Fruit cutting has made a big difference for me. Hitting a flying or moving target and actually cutting it does wonders for accuracy, control, sword awareness, tip speed, technique, among other things. It is also practiced EXTENSIVELY with mokgum (bokken) and bean bags before ever touching a real sword and real fruit. I know that there is no "practical" reason to cut fruit...but seriously, we study sword....I never intend to use this anyway. But the fruit does extend to other areas, I've noticed a marked improvement in my manipulation of the sword after getting good at fruit.

    You have to be VERY careful with the acid though. We oil the sword before and clean it immediately afterwards. Plus, it is only done with Samgakdo (three sided blades)....basically with straw/paper cutting swords. I would never cut fruit with a yukgakdo jingum (six sided or bamboo cutting sword). Most of our cutting is done on Bamboo.
     
  16. MBuzzy

    MBuzzy Grandmaster

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    Also....subtle is kind of relative with sword arts....

    It's tough to be subtle with a 100 cm piece of sharpened steel in your hand. I do know what you mean though.
     
  17. Ken Morgan

    Ken Morgan Senior Master

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    :):)

    Proper Iaido is basically, very “stripped down”, no frills sword work. No baton twirling the sword, no jumps, nothing you do not need to get the job done. Get rid of the frills; get rid off all the extra stuff. There’s your opponent, kill him, wipe the blood off, and put the sword away. You’re done. Period.

    I don’t pretend to know anything about your art, outside of a handful of videos on YouTube. Compare the iaido videos and Gumdo videos and you will see a “difference.” There is a different feel to the kata’s.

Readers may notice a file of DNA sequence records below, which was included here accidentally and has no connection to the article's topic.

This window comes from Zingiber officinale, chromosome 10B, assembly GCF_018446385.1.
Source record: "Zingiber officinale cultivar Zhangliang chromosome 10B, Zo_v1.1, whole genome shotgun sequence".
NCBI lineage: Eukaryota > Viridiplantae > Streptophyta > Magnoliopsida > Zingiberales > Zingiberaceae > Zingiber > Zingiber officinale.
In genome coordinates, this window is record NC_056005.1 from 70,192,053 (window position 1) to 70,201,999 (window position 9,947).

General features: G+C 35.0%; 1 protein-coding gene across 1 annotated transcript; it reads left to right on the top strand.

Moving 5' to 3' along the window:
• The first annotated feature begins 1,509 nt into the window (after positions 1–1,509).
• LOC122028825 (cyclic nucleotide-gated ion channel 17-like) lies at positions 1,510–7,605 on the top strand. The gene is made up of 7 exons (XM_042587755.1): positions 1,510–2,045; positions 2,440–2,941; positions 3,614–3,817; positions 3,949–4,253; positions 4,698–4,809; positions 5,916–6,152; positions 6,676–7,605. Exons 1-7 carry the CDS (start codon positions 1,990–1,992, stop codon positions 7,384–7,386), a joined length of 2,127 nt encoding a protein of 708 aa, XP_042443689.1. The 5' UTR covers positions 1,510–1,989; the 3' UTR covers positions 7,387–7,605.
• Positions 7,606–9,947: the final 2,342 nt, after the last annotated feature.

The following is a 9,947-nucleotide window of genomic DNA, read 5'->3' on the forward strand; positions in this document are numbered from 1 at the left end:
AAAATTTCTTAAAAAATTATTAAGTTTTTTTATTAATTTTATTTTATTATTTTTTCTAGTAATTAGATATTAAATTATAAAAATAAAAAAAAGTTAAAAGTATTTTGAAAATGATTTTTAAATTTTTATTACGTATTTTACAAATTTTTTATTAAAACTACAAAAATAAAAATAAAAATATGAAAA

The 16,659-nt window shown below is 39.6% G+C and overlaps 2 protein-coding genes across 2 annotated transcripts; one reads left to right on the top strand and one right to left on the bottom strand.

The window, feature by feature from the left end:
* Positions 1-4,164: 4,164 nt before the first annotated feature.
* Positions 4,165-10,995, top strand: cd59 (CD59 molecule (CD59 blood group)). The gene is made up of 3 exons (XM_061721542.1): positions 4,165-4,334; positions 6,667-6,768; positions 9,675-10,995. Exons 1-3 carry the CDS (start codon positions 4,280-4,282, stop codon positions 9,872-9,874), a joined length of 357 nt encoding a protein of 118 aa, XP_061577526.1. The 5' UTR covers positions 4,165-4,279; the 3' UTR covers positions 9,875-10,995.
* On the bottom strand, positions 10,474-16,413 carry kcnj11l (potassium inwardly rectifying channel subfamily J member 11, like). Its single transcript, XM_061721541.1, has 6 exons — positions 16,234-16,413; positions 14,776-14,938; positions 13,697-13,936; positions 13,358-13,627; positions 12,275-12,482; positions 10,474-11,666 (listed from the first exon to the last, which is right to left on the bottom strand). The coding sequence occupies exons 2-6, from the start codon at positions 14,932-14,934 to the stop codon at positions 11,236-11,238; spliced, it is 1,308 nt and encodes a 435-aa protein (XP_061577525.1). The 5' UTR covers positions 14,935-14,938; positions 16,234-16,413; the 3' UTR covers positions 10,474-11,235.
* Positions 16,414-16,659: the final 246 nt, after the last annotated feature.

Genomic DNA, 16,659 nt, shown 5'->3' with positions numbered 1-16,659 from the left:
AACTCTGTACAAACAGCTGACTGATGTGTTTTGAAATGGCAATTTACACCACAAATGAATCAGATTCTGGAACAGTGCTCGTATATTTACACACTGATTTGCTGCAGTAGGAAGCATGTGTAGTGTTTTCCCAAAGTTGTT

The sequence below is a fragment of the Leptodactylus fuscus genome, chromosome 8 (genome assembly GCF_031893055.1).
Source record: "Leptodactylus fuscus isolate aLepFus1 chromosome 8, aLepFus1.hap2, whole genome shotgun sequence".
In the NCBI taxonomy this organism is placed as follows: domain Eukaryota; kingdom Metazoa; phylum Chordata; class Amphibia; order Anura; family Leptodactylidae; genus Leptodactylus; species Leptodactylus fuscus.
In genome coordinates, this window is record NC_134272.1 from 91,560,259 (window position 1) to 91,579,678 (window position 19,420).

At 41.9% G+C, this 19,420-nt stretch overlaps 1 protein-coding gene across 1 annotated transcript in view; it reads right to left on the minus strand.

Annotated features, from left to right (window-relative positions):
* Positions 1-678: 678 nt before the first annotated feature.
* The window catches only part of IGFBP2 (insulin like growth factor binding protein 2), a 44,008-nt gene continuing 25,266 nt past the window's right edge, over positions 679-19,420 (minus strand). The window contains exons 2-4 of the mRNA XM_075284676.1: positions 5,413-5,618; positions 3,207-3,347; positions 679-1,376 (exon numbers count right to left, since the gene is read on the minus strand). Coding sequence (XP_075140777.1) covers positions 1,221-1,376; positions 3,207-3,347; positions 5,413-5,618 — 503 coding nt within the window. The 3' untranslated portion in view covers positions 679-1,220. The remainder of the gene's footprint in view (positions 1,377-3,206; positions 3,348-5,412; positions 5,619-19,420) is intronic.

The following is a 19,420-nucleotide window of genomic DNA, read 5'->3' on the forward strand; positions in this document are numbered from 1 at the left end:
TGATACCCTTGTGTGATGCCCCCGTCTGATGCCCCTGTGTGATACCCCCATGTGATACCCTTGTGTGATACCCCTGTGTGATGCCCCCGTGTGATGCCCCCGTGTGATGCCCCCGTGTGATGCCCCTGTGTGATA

18. futabachan

    futabachan White Belt

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    We don't have any jumps in MJER, but have you seen Katori Shinto-ryu iai? I'm thinking particularly of nukitsuke no ken and nuki uchi no ken. Jumps or no, it's still true, though, that they don't do anything twirly (spinning the sword on its axis during chiburi notwithstanding) and don't add any frills.
     
  19. futabachan

    futabachan White Belt

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    We'd call both of those "iaito." Most folks use the Al-Zn version, especially since the weapon control laws in Japan make steel iaitos vanishingly rare there.

    How long does it typically take a HDGD practitioner to get to dan rank? Is shodan considered a beginning rank, or a recognition that you're actually pretty good?
     
  20. Ken Morgan

    Ken Morgan Senior Master

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    For fun throw in a jump just to see what Ohmi Sensei, Carol and Sandra have to say about it!

    Yeah we’ve gone through Katori a few times, but it’s still more similar to MJER or MSR than any of the Korean stuff. Still very stripped down by comparison.